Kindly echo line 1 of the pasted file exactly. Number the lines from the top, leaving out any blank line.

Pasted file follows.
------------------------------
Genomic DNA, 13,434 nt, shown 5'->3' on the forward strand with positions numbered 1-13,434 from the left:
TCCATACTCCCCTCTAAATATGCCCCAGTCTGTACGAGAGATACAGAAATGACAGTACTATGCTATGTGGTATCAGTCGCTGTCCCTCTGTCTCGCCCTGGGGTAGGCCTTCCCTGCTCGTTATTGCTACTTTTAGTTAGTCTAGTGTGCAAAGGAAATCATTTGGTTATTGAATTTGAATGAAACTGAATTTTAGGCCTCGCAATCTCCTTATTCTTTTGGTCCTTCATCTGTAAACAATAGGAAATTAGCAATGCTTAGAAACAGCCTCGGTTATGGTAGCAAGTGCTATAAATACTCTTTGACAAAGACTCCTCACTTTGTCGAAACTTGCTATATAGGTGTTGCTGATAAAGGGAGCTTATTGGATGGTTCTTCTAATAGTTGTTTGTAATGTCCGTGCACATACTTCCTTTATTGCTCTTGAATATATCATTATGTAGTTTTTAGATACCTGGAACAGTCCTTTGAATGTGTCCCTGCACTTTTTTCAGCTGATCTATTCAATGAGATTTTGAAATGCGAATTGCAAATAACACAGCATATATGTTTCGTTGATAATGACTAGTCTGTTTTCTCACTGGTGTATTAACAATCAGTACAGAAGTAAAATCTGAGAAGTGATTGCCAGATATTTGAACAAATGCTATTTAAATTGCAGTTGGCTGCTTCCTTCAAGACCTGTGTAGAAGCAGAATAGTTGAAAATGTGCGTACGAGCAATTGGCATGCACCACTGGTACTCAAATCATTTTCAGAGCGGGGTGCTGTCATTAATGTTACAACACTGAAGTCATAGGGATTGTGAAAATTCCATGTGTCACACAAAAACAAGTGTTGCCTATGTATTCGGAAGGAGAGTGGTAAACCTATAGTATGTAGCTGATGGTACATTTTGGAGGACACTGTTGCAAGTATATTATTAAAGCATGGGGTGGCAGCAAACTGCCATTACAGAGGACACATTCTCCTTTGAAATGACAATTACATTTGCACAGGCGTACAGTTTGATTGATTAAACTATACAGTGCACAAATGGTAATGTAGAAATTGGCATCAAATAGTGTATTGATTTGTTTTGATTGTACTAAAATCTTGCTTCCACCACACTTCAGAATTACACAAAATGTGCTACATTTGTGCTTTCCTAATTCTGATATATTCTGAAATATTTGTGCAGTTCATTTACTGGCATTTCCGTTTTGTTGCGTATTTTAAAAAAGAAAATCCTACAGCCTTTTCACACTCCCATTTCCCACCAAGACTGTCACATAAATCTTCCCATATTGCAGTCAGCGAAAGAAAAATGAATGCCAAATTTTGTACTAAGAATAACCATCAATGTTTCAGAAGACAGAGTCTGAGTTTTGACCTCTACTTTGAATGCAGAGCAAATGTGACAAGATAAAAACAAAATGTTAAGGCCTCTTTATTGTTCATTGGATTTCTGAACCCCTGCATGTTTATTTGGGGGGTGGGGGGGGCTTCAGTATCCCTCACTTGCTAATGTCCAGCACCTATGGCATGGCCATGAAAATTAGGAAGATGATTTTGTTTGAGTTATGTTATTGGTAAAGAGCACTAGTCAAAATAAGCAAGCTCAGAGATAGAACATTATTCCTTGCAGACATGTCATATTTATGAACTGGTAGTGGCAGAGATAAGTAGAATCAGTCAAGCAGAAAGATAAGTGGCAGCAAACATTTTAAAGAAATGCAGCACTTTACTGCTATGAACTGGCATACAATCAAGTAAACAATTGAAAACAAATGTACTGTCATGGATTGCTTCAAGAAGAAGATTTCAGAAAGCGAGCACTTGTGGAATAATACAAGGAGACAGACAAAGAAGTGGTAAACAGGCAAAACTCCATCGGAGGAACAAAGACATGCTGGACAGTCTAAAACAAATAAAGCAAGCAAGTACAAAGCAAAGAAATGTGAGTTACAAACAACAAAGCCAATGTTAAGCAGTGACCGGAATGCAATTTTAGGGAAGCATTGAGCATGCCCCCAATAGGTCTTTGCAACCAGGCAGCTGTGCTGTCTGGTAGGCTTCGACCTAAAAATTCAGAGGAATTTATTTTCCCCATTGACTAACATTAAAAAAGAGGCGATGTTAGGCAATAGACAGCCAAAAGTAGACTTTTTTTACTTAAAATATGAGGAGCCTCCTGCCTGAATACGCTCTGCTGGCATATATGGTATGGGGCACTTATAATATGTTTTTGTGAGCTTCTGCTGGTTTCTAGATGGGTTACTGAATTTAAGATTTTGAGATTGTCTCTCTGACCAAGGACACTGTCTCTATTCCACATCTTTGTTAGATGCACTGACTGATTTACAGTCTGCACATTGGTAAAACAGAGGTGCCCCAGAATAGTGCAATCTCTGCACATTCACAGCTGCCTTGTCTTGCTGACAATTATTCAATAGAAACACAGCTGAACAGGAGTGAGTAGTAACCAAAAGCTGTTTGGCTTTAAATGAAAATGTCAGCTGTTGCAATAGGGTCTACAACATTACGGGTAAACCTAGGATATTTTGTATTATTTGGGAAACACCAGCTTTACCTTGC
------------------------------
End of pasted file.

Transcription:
Genomic DNA, 13,434 nt, shown 5'->3' on the forward strand with positions numbered 1-13,434 from the left: